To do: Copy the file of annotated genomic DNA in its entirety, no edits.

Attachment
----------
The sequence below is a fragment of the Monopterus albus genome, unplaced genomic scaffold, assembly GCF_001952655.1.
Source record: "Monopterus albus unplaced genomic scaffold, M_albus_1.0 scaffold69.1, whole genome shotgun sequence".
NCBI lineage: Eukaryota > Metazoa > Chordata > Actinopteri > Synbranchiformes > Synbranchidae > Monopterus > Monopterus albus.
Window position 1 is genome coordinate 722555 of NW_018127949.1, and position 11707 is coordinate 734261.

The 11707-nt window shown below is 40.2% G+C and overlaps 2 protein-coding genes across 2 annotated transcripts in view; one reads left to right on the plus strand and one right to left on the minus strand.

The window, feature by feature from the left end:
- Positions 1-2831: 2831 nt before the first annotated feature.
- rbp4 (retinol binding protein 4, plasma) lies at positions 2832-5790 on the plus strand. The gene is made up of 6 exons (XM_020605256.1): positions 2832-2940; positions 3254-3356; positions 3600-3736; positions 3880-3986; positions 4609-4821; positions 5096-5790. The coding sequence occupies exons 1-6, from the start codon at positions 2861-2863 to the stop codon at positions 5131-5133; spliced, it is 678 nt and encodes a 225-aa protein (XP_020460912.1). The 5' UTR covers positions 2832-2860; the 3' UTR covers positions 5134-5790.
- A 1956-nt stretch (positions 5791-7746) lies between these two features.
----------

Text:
The sequence below is a fragment of the Monopterus albus genome, unplaced genomic scaffold, assembly GCF_001952655.1.
Source record: "Monopterus albus unplaced genomic scaffold, M_albus_1.0 scaffold69.1, whole genome shotgun sequence".
NCBI lineage: Eukaryota > Metazoa > Chordata > Actinopteri > Synbranchiformes > Synbranchidae > Monopterus > Monopterus albus.
Window position 1 is genome coordinate 722555 of NW_018127949.1, and position 11707 is coordinate 734261.

The 11707-nt window shown below is 40.2% G+C and overlaps 2 protein-coding genes across 2 annotated transcripts in view; one reads left to right on the plus strand and one right to left on the minus strand.

The window, feature by feature from the left end:
- Positions 1-2831: 2831 nt before the first annotated feature.
- rbp4 (retinol binding protein 4, plasma) lies at positions 2832-5790 on the plus strand. The gene is made up of 6 exons (XM_020605256.1): positions 2832-2940; positions 3254-3356; positions 3600-3736; positions 3880-3986; positions 4609-4821; positions 5096-5790. The coding sequence occupies exons 1-6, from the start codon at positions 2861-2863 to the stop codon at positions 5131-5133; spliced, it is 678 nt and encodes a 225-aa protein (XP_020460912.1). The 5' UTR covers positions 2832-2860; the 3' UTR covers positions 5134-5790.
- A 1956-nt stretch (positions 5791-7746) lies between these two features.